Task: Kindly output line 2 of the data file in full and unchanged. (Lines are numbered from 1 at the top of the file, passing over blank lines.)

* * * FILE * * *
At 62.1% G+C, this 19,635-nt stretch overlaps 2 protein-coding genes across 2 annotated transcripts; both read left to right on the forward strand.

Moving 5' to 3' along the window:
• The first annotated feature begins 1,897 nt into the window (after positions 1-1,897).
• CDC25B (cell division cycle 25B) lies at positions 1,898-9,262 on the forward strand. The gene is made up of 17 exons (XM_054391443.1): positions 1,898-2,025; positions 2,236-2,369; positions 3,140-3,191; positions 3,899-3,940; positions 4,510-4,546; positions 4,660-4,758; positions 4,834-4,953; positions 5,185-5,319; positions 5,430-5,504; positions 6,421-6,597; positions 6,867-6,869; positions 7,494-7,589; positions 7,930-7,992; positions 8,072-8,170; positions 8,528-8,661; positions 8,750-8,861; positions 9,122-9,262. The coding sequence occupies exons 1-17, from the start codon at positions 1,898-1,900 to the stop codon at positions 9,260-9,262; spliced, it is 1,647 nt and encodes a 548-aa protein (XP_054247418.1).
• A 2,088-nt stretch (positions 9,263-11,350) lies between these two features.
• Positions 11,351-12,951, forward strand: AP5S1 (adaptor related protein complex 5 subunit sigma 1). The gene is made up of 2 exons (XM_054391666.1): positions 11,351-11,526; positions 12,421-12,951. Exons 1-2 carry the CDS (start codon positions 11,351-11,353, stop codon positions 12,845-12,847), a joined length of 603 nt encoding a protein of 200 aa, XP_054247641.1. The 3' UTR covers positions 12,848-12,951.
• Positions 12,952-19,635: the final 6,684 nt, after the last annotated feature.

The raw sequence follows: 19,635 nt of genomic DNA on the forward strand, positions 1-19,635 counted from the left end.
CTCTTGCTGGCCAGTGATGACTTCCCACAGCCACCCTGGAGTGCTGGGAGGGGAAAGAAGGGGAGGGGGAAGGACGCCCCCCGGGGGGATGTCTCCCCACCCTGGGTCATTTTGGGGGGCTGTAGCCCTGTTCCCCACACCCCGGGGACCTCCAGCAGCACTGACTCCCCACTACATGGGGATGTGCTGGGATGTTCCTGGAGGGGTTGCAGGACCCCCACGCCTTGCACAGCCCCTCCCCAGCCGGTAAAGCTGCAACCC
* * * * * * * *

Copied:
Moving 5' to 3' along the window: